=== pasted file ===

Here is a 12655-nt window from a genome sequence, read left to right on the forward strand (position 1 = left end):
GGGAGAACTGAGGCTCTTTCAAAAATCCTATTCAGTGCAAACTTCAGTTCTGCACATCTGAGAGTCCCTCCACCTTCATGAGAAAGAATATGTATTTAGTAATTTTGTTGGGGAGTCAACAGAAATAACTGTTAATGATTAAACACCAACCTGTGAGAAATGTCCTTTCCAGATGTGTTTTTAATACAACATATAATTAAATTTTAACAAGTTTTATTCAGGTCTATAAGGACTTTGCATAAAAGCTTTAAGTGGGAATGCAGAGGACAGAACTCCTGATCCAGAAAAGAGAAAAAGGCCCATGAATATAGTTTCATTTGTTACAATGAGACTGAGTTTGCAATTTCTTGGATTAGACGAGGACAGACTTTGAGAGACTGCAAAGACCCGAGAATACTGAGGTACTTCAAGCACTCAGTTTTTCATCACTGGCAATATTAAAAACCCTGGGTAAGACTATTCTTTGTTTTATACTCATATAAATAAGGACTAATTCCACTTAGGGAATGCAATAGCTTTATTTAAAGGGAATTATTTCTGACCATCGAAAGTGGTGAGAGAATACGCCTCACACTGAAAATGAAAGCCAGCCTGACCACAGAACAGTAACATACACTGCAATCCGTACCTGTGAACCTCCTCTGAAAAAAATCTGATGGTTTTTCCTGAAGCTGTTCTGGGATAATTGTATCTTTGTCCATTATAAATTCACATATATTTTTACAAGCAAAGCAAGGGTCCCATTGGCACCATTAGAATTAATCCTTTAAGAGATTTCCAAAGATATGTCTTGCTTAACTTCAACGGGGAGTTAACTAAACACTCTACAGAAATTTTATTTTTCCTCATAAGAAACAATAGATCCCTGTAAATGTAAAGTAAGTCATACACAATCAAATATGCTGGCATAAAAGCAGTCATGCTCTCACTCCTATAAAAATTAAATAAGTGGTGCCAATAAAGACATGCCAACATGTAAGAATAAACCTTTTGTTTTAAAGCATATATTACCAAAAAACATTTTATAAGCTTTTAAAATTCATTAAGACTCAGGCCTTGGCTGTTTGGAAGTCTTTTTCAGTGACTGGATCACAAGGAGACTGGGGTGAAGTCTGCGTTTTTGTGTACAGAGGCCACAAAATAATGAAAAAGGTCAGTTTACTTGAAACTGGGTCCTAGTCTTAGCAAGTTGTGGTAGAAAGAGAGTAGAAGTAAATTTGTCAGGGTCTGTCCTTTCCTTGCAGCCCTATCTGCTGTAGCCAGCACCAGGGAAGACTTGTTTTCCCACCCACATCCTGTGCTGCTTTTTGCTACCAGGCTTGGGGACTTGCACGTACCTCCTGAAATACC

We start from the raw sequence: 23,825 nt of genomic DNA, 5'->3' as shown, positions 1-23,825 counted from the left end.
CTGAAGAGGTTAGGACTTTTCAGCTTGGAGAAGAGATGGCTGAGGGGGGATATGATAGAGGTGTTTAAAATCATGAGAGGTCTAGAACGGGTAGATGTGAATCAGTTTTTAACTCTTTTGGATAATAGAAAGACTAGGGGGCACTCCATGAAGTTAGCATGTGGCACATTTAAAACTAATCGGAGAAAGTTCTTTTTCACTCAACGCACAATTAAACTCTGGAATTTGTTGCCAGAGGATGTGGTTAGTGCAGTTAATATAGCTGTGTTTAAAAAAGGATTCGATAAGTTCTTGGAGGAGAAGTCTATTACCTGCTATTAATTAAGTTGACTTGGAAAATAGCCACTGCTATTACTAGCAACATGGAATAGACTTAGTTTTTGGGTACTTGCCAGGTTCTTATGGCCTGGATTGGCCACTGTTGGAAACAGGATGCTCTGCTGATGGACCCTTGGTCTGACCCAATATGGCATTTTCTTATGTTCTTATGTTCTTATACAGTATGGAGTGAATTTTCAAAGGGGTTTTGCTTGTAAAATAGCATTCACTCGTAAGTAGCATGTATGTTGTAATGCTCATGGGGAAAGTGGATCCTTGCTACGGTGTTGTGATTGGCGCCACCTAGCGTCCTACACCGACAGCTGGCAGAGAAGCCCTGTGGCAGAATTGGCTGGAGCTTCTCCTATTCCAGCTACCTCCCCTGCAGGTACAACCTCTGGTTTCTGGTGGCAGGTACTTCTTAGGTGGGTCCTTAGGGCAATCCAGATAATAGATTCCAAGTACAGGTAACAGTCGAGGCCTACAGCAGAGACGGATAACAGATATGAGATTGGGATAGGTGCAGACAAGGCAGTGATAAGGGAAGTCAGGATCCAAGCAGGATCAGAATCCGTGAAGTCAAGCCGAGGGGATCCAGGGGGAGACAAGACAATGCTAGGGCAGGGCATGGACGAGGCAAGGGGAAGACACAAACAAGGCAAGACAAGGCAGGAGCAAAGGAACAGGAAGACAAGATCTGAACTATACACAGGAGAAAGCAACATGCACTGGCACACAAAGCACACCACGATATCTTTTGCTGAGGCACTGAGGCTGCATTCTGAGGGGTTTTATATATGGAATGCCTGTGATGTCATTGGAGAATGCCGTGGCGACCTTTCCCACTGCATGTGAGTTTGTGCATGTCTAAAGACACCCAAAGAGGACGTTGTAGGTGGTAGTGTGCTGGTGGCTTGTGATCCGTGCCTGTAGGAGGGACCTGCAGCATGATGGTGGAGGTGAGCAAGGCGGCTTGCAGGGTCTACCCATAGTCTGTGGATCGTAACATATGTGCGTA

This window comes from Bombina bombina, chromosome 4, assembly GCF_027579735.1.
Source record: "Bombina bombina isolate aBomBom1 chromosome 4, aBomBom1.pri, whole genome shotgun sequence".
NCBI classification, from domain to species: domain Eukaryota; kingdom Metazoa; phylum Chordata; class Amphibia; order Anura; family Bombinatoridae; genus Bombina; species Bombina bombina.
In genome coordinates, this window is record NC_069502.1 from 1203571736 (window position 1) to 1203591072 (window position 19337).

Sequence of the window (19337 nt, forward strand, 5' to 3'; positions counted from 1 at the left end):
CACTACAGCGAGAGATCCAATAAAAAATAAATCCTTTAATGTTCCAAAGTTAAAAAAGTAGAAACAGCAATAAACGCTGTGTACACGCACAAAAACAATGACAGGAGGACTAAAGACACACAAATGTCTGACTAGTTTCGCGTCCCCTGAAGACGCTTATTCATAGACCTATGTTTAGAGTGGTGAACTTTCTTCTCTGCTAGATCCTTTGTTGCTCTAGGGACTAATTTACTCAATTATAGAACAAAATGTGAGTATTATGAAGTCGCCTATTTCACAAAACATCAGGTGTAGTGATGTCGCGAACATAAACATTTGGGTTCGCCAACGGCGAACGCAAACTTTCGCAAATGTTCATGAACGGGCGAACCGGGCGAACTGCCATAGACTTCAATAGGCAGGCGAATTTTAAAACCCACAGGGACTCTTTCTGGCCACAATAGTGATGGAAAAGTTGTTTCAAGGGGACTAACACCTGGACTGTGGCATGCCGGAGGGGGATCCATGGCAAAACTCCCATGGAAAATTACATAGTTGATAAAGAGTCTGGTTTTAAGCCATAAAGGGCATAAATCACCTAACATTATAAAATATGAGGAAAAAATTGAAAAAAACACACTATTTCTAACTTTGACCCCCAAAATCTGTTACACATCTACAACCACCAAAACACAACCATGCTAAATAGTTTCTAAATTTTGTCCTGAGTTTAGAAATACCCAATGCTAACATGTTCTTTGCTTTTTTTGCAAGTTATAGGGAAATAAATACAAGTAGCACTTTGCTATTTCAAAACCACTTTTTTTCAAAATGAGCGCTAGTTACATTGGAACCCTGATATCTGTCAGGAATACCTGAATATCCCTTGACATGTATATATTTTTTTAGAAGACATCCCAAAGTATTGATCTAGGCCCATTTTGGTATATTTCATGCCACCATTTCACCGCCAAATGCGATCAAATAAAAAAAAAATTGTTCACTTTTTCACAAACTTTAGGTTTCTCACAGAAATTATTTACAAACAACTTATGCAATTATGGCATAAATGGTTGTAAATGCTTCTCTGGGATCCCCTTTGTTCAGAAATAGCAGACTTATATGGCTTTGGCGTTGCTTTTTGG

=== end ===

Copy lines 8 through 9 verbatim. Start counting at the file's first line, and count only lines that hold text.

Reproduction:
In genome coordinates, this window is record NC_069502.1 from 1203571736 (window position 1) to 1203591072 (window position 19337).

Sequence of the window (19337 nt, forward strand, 5' to 3'; positions counted from 1 at the left end):